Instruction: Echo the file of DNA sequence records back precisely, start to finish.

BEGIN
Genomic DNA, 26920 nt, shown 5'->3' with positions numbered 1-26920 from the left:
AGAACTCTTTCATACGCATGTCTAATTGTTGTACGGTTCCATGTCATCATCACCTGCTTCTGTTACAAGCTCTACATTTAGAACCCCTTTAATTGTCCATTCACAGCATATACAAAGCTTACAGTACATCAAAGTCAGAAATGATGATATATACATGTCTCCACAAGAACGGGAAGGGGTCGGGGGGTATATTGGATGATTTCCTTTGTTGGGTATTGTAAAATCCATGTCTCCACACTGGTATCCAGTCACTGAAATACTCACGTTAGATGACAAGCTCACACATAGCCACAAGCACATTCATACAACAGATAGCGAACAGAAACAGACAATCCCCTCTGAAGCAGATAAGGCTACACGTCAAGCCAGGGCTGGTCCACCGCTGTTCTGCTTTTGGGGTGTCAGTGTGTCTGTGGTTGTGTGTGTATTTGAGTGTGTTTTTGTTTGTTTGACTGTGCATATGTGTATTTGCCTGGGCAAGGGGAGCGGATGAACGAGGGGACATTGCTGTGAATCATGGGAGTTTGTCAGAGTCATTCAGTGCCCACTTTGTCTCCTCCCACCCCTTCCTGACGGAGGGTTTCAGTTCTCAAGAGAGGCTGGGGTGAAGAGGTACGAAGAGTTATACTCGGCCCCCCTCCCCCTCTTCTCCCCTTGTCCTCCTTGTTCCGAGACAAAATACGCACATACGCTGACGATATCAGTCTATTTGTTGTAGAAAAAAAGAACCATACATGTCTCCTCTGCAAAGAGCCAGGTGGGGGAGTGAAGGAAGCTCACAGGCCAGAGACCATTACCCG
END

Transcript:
Genomic DNA, 26920 nt, shown 5'->3' with positions numbered 1-26920 from the left:
AGAACTCTTTCATACGCATGTCTAATTGTTGTACGGTTCCATGTCATCATCACCTGCTTCTGTTACAAGCTCTACATTTAGAACCCCTTTAATTGTCCATTCACAGCATATACAAAGCTTACAGTACATCAAAGTCAGAAATGATGATATATACATGTCTCCACAAGAACGGGAAGGGGTCGGGGGGTATATTGGATGATTTCCTTTGTTGGGTATTGTAAAATCCATGTCTCCACACTGGTATCCAGTCACTGAAATACTCACGTTAGATGACAAGCTCACACATAGCCACAAGCACATTCATACAACAGATAGCGAACAGAAACAGACAATCCCCTCTGAAGCAGATAAGGCTACACGTCAAGCCAGGGCTGGTCCACCGCTGTTCTGCTTTTGGGGTGTCAGTGTGTCTGTGGTTGTGTGTGTATTTGAGTGTGTTTTTGTTTGTTTGACTGTGCATATGTGTATTTGCCTGGGCAAGGGGAGCGGATGAACGAGGGGACATTGCTGTGAATCATGGGAGTTTGTCAGAGTCATTCAGTGCCCACTTTGTCTCCTCCCACCCCTTCCTGACGGAGGGTTTCAGTTCTCAAGAGAGGCTGGGGTGAAGAGGTACGAAGAGTTATACTCGGCCCCCCTCCCCCTCTTCTCCCCTTGTCCTCCTTGTTCCGAGACAAAATACGCACATACGCTGACGATATCAGTCTATTTGTTGTAGAAAAAAAGAACCATACATGTCTCCTCTGCAAAGAGCCAGGTGGGGGAGTGAAGGAAGCTCACAGGCCAGAGACCATTACCCG